Autoimmune polyendocrine syndrome type 2, a form of autoimmune polyendocrine syndrome also known as Schmidt's syndrome, or APS-II, is the most common form of the polyglandular failure syndromes. It is more heterogeneous and has not been linked to one gene. Rather, patients are at a higher risk when they carry a particular human leukocyte antigen genotype (DQ2, DQ8 and DRB1*0404). APS-II affects women to a greater degree than men (75% of cases occur in women).
Features of this syndrome are:
Less common associations include hypogonadism and vitiligo.
Symptoms of Addison's disease and Hashimoto's thyroiditis include:
- Dry hair
- Abdominal Pain
- Frequent urination
- Weight and muscle loss
- Salt cravings / salt wasting
- Anorexia and cachexia
- High pulse / weakened heart
- Low blood pressure
- Numbness in extremities
- Migraines / dysparunia
- Poor immune system response
Some researchers favour splitting this syndrome into three distinct syndromes (numbering 2, 3 and 4), but research evidence for these distinct combinations is not convincing.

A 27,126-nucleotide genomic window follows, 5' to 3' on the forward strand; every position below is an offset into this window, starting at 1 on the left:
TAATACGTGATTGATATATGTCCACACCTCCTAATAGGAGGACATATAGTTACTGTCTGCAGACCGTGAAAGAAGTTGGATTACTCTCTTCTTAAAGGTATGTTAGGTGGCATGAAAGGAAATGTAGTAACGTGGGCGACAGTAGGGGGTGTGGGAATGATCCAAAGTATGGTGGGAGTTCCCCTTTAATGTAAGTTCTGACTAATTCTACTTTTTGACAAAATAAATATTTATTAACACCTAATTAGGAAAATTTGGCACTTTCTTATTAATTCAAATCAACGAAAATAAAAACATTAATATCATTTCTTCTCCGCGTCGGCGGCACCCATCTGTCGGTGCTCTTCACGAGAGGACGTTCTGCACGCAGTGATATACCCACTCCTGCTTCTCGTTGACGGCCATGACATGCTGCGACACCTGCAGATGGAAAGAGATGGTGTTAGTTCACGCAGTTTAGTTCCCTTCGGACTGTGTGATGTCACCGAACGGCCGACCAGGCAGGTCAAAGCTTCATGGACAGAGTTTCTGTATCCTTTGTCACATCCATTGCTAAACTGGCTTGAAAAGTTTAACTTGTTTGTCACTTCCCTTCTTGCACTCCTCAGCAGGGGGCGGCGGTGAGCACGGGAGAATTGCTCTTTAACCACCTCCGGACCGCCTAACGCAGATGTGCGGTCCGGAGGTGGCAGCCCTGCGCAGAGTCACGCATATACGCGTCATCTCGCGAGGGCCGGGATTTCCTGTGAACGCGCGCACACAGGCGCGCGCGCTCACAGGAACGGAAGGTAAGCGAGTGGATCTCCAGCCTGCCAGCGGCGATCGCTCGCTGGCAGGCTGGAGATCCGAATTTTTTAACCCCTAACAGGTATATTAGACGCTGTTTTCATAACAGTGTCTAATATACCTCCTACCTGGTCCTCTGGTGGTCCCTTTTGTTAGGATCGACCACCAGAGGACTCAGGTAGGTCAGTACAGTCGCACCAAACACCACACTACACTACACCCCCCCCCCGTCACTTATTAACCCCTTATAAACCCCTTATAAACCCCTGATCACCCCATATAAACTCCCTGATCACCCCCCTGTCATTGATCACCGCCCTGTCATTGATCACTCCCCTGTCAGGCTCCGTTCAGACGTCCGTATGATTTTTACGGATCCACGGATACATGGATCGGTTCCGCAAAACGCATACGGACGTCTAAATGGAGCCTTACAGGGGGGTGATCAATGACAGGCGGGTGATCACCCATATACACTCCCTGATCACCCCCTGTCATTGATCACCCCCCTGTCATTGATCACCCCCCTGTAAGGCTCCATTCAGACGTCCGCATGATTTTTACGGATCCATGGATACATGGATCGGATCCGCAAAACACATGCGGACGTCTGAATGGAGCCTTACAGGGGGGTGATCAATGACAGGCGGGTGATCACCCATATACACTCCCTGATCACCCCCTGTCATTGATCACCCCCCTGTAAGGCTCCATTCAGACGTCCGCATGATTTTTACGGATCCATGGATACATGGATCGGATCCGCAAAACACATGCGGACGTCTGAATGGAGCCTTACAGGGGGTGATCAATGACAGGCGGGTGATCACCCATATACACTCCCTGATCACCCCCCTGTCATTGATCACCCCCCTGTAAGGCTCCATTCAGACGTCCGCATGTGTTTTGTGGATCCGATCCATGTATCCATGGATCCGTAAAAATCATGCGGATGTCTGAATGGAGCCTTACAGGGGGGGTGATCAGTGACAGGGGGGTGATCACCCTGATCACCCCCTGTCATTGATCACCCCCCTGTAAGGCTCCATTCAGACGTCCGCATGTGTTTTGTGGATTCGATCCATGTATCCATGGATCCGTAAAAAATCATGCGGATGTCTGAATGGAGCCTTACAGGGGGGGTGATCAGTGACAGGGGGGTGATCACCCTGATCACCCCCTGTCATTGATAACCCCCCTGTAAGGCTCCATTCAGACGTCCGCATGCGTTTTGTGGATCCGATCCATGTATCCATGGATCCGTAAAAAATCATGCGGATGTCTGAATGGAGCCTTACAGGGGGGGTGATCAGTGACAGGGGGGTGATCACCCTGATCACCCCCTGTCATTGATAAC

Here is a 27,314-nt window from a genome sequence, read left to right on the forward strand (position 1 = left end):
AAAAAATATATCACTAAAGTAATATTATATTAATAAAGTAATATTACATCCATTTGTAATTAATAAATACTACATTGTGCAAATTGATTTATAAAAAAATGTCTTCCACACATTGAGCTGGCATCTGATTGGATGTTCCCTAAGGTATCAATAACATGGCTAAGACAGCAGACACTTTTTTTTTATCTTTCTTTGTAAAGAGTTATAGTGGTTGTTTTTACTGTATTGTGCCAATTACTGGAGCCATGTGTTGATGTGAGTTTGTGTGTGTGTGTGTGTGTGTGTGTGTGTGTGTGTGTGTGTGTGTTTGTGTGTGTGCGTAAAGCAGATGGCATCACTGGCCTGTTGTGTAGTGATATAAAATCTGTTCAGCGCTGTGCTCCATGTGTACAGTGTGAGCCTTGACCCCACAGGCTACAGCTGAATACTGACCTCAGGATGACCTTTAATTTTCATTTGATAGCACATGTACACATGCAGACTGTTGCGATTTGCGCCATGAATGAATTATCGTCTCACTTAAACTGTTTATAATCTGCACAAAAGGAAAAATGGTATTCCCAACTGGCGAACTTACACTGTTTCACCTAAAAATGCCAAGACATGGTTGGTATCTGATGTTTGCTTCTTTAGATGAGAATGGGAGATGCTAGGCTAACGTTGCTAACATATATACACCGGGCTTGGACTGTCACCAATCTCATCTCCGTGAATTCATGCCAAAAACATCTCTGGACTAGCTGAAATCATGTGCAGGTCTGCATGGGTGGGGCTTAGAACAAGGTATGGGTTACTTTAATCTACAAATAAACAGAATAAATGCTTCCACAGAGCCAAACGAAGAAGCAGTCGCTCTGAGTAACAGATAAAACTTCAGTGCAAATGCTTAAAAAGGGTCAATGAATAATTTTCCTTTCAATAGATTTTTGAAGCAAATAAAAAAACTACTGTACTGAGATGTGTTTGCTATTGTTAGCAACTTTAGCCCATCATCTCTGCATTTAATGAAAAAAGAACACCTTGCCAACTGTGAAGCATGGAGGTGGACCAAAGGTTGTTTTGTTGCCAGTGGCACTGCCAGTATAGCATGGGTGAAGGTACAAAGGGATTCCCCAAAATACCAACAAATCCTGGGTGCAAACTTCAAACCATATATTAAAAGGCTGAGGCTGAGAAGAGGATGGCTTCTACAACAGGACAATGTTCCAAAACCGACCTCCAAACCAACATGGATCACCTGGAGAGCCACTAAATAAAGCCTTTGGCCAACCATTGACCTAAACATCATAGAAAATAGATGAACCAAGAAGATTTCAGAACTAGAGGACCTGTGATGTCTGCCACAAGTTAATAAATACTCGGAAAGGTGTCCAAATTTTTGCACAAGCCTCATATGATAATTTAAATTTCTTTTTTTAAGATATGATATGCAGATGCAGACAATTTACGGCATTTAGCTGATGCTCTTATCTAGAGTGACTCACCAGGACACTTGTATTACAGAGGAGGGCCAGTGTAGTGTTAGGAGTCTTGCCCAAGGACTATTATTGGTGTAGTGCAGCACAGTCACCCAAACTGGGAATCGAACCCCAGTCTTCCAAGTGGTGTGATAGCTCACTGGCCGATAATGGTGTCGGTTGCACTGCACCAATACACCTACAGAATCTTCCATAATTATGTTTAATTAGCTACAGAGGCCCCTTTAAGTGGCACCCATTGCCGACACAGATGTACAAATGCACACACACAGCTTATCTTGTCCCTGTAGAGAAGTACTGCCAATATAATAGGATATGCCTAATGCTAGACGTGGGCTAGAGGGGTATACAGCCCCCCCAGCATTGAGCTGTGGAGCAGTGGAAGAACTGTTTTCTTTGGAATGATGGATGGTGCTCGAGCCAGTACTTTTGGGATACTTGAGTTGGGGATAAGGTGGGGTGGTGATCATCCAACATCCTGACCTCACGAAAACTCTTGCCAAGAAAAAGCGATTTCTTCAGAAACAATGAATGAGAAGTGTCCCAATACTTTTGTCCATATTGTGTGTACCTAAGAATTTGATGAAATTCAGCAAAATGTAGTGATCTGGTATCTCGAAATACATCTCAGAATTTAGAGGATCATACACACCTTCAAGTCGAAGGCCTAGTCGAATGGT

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- ^ a b Greenspan, Francis S.; Gardner, David C. (2004). Basic clinical endocrinology. New York: McGraw-Hill. p. 103. ISBN 0-07-140297-7.
- ^ Betterle C, Zanchetta R (April 2003). "Update on autoimmune polyendocrine syndromes (APS)". Acta Biomed 74 (1): 9–33. PMID 12817789.
- ^ de Carmo Silva R, Kater CE, Dib SA, et al (February 2000). "Autoantibodies against recombinant human steroidogenic enzymes 21-hydroxylase, side-chain cleavage and 17alpha-hydroxylase in Addison's disease and autoimmune polyendocrine syndrome type III". Eur. J. Endocrinol. 142 (2): 187–94. doi:10.1530/eje.0.1420187. PMID 10664529. Retrieved 2008-07-25.